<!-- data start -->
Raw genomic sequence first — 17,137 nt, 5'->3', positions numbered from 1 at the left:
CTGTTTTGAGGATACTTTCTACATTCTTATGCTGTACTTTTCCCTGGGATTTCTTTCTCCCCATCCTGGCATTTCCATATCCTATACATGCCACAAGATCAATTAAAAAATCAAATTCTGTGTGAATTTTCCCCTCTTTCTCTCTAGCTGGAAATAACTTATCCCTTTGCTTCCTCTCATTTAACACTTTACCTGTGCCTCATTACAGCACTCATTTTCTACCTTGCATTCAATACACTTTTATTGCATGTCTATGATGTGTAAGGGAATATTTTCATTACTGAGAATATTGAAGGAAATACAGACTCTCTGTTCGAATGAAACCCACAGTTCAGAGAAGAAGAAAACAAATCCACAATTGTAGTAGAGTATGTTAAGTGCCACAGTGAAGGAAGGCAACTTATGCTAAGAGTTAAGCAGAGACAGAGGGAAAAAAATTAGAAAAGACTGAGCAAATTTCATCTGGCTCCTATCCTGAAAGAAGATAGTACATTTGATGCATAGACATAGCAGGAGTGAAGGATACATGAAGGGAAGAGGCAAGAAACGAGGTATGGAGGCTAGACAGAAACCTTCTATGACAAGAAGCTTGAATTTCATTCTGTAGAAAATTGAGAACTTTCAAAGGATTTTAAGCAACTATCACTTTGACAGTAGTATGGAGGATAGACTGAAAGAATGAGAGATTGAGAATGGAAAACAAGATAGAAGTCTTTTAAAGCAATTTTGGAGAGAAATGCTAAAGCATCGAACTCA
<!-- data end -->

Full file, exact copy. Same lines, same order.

Raw genomic sequence first — 17,137 nt, 5'->3', positions numbered from 1 at the left:
CTGTTTTGAGGATACTTTCTACATTCTTATGCTGTACTTTTCCCTGGGATTTCTTTCTCCCCATCCTGGCATTTCCATATCCTATACATGCCACAAGATCAATTAAAAAATCAAATTCTGTGTGAATTTTCCCCTCTTTCTCTCTAGCTGGAAATAACTTATCCCTTTGCTTCCTCTCATTTAACACTTTACCTGTGCCTCATTACAGCACTCATTTTCTACCTTGCATTCAATACACTTTTATTGCATGTCTATGATGTGTAAGGGAATATTTTCATTACTGAGAATATTGAAGGAAATACAGACTCTCTGTTCGAATGAAACCCACAGTTCAGAGAAGAAGAAAACAAATCCACAATTGTAGTAGAGTATGTTAAGTGCCACAGTGAAGGAAGGCAACTTATGCTAAGAGTTAAGCAGAGACAGAGGGAAAAAAATTAGAAAAGACTGAGCAAATTTCATCTGGCTCCTATCCTGAAAGAAGATAGTACATTTGATGCATAGACATAGCAGGAGTGAAGGATACATGAAGGGAAGAGGCAAGAAACGAGGTATGGAGGCTAGACAGAAACCTTCTATGACAAGAAGCTTGAATTTCATTCTGTAGAAAATTGAGAACTTTCAAAGGATTTTAAGCAACTATCACTTTGACAGTAGTATGGAGGATAGACTGAAAGAATGAGAGATTGAGAATGGAAAACAAGATAGAAGTCTTTTAAAGCAATTTTGGAGAGAAATGCTAAAGCATCGAACTCA